Gay Muslim ties the knot in beautiful wedding

Illustrated rainbow pride flag on a white background.

A gay couple have tied the knot in traditional Muslim garb.

Jahed Choudhury, 24, and Sean Rogan, 19, tied the knot this week in a ceremony in the West Midlands.

The pair donned Islamic garb for the ceremony, which was carried out in Walsall registry office.

Gay Muslim ties the knot in beautiful wedding

Mr Choudhury, who grew up in a traditionally Muslim household to Bangladeshi parents, opened up to the Express and Star about struggling to reconcile his sexuality and faith.

He realised at school that he was not like other boys, as he was more interested in fashion than football, and quickly became a target for homophobic bullying.

While a teenager he was branded a “fag” and relentlessly bullied, driving him to attempt to ‘cure’ himself of homosexuality.

Mr Choudhury said that when the mosque he had attended for fifteen years found out he was gay, he was told he was no longer welcome.

It was at his lowest point that he met Mr Rogan, shortly after a suicide attempt.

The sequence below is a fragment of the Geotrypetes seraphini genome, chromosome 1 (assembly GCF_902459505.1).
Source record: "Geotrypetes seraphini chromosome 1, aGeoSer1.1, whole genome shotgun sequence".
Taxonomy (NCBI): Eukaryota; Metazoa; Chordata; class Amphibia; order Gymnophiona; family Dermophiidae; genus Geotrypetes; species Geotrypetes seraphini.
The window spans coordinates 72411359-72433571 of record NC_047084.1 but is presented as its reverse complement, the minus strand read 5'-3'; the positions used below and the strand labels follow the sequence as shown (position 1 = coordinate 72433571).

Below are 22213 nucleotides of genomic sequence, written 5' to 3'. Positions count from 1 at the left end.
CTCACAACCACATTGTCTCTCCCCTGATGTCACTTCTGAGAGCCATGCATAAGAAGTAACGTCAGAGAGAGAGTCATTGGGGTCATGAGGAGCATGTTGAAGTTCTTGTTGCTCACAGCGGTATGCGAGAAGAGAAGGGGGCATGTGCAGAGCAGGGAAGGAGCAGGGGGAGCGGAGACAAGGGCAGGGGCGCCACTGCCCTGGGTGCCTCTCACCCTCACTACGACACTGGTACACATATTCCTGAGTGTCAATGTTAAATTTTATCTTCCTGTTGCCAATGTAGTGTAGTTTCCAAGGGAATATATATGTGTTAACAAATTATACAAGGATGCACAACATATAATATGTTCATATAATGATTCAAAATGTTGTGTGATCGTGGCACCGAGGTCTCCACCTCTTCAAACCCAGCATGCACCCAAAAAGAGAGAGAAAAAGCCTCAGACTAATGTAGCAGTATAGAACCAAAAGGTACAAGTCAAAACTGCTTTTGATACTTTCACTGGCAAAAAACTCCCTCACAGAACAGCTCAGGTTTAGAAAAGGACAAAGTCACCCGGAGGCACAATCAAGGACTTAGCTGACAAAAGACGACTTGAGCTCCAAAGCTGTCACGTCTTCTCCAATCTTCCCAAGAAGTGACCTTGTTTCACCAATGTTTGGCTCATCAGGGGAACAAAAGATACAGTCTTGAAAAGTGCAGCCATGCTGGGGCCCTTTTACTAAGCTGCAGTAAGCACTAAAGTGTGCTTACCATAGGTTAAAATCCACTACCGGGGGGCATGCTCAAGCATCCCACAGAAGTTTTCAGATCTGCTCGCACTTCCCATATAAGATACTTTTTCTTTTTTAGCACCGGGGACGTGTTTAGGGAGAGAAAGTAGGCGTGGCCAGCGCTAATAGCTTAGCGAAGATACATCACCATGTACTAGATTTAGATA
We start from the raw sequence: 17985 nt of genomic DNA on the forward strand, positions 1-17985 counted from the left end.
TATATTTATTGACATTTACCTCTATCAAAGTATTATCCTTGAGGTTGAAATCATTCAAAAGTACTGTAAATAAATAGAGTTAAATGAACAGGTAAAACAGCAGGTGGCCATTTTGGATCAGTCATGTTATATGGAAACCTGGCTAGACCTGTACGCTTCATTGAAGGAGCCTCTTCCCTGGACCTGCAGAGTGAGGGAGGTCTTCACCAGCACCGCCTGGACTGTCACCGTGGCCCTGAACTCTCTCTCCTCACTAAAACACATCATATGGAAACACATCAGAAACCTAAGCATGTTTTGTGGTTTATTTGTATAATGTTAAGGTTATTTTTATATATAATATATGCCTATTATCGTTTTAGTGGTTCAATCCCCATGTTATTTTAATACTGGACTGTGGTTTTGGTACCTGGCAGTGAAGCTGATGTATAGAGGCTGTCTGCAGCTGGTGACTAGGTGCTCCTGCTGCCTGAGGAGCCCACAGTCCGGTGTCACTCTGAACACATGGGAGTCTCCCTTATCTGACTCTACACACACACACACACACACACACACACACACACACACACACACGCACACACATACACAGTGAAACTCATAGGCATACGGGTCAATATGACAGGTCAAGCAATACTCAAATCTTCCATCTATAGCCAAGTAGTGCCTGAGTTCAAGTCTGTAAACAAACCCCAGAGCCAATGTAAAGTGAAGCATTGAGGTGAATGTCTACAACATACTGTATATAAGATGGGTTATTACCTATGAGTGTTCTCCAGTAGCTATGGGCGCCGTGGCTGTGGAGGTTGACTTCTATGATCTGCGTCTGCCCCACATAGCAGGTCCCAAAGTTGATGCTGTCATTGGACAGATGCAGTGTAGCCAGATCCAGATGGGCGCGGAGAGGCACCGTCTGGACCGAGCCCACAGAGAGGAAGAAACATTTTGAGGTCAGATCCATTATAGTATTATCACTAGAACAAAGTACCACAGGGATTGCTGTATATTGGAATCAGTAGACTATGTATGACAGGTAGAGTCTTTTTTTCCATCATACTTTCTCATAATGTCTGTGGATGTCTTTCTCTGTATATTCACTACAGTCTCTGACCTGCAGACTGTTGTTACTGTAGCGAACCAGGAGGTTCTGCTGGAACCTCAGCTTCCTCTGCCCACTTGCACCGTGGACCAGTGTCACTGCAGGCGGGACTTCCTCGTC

He explained: “I’d not long overdosed and I was crying on a bench and Sean came over and asked if I was okay.

“He gave me hope at one of my lowest points and he’s stood by me all the way.

“I tried killing myself, and I then met Sean. The housing association got us a house in a week and we’ve been living together ever since.

“I proposed on Sean’s birthday last June.”

The pair tied the knot in a ceremony this week, dressed in traditional Islamic garb.

Mr Rogan said: “I’ve stood by him every step of the way. I’ve helped him with everything, and I will for the rest of my life.

“People at the Mosque need to understand about gay people – it’s not wrong, it’s who you are. It’s not a phase.

“I’ve known I was gay since I was six. I didn’t come out to my parents until I was 16, but you always know.

They low-key ceremony was not attended by Mr Chouhury’s family, as he explained: “They just don’t want to see it, it’s too embarrassing for them.

“They think it’s a disease and can be cured, some of my family still call it a phase.”

But he insisted: “I want to say to all people going through the same thing that’s it’s okay – we’re going to show the whole world that you can be gay and Muslim.”